Food Drink Ireland, has said that any future trading relationship with the UK must be underpinned by a comprehensive trade deal with no tariffs, no trade and customs fees/charges and no quotas on our food and drink trade.
“With €4.5bn of Irish exports to the UK and substantial imports of raw material and intermediates, our integrated supply chains would be damaged not just by tariffs but also by regulatory divergence," said Paul Kelly, director of Food Drink Ireland.
“Regulatory divergence is likely to have largest economic impact in any comprehensive and balanced Free Trade Agreement reached under the Revised Political Declaration.”
'Negotiations Must Ensure'
According to the Ibec group that represents the sector, the forthcoming negotiations must ensure the following:
- Maximum collaboration / co-operation on food and drink regulations and standards
- Regulatory co-operation should be built on by going beyond standard WTO agreements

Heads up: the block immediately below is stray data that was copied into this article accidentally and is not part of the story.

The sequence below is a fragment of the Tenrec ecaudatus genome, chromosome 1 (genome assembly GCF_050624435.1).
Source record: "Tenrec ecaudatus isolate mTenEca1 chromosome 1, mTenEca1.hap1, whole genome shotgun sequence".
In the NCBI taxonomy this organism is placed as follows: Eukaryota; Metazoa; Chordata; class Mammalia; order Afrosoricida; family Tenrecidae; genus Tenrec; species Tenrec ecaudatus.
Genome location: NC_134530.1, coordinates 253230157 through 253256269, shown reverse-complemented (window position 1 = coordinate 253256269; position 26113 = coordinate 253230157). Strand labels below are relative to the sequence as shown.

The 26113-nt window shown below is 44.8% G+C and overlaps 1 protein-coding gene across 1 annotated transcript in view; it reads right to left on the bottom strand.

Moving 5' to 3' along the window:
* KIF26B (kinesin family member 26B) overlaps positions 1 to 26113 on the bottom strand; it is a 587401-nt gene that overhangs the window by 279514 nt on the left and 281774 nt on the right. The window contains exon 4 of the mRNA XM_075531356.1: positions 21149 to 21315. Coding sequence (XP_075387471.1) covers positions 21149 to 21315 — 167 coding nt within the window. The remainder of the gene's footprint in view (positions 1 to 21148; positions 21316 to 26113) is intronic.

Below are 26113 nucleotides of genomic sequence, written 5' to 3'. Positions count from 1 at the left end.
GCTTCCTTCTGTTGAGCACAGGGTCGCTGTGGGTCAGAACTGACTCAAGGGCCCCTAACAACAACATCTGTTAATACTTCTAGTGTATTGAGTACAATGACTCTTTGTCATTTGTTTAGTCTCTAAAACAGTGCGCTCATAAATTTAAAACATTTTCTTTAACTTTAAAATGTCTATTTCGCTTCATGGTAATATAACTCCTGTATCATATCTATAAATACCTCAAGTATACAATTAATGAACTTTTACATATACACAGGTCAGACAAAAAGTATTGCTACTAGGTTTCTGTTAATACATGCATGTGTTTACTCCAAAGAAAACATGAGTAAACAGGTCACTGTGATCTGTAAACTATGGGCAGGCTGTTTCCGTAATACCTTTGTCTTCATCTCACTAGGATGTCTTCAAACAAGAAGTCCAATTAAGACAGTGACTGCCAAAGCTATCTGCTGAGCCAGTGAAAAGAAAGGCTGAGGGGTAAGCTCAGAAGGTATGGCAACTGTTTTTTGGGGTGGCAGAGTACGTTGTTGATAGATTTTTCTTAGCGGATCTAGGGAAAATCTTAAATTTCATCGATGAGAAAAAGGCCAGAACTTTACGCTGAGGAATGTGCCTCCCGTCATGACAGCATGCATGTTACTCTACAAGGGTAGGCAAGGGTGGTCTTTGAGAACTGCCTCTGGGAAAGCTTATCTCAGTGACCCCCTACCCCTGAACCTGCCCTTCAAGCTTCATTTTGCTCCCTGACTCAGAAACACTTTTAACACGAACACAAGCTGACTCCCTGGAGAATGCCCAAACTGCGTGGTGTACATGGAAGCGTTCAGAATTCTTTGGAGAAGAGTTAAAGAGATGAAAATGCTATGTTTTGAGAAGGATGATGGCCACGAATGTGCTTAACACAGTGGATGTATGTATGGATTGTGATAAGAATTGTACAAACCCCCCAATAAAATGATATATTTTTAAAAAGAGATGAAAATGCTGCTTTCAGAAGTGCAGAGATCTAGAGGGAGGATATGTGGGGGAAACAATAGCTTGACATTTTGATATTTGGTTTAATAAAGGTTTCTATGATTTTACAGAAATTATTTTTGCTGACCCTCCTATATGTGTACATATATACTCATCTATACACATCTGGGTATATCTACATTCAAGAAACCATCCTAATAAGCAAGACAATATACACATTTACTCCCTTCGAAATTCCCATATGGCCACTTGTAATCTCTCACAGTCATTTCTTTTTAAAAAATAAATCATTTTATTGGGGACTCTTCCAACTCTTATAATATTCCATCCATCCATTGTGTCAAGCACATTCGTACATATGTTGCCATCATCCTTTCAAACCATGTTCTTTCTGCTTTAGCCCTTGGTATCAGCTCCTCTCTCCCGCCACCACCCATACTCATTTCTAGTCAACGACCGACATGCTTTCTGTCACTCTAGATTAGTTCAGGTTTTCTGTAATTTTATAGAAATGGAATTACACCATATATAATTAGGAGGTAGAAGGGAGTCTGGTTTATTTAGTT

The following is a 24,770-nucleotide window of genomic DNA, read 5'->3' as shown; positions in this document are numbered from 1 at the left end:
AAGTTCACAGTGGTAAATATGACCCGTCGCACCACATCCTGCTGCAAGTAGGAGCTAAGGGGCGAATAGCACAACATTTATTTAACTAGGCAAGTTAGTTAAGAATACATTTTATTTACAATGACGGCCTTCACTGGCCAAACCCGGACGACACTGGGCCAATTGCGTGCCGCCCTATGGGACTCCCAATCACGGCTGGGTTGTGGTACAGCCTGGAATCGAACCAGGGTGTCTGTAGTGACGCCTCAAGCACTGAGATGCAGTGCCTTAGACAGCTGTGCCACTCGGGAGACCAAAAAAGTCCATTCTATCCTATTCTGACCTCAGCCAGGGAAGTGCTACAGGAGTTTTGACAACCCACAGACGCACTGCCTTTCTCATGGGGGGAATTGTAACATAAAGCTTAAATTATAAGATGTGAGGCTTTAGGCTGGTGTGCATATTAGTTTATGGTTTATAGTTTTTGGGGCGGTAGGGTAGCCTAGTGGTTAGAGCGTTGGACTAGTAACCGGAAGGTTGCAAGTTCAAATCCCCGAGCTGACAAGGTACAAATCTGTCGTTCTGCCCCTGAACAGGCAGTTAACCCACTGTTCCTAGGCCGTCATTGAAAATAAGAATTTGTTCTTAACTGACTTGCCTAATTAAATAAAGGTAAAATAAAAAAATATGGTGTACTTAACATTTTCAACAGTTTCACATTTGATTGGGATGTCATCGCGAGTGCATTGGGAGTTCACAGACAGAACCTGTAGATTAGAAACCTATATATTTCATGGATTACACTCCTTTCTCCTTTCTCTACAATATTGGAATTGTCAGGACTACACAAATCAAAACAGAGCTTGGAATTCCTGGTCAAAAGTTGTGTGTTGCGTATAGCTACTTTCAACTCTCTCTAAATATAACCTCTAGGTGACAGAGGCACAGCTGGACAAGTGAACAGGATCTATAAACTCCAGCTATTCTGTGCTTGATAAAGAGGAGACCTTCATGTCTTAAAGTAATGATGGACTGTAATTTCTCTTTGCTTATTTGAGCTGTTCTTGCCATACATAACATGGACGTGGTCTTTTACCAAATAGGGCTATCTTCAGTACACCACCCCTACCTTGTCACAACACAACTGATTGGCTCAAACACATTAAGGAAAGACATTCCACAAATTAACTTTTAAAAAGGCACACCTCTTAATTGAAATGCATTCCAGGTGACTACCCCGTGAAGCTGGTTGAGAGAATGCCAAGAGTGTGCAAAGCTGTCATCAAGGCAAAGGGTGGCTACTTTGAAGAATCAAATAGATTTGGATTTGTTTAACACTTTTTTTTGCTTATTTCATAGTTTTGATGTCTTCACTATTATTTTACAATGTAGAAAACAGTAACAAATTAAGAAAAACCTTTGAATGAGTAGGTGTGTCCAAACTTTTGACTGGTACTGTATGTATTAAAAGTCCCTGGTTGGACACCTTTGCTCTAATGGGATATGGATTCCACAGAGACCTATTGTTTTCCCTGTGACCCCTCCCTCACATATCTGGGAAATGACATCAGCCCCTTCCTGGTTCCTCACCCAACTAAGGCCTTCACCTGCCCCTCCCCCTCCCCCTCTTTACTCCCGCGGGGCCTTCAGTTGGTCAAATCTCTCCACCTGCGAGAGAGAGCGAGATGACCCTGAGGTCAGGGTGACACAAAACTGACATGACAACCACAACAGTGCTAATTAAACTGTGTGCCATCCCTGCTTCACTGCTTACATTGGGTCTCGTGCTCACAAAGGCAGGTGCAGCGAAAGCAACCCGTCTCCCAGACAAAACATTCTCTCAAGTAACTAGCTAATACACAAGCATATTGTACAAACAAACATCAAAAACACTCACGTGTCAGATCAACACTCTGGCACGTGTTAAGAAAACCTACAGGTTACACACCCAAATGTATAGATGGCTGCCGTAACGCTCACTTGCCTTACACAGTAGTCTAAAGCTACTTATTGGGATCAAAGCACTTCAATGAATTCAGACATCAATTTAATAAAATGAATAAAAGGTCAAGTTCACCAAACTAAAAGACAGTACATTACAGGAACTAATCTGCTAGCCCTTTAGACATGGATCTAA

- A focus on customs co-operation to mitigate the costly burden of customs controls and procedures
- Rules of origin must be designed to ensure that established trade flows in our integrated and shared supply chains can continue without major changes
He concluded: “The transition period also needs to be of sufficient length for businesses to plan and prepare for any new FTA arrangements and avoid cliff edges. We cannot allow the final months of 2020 to descend in uncertainty and substantial business costs.”
© 2020 Checkout – your source for the latest Irish retail news. Article by Donna Ahern. Click subscribe to sign up for the Checkout print edition.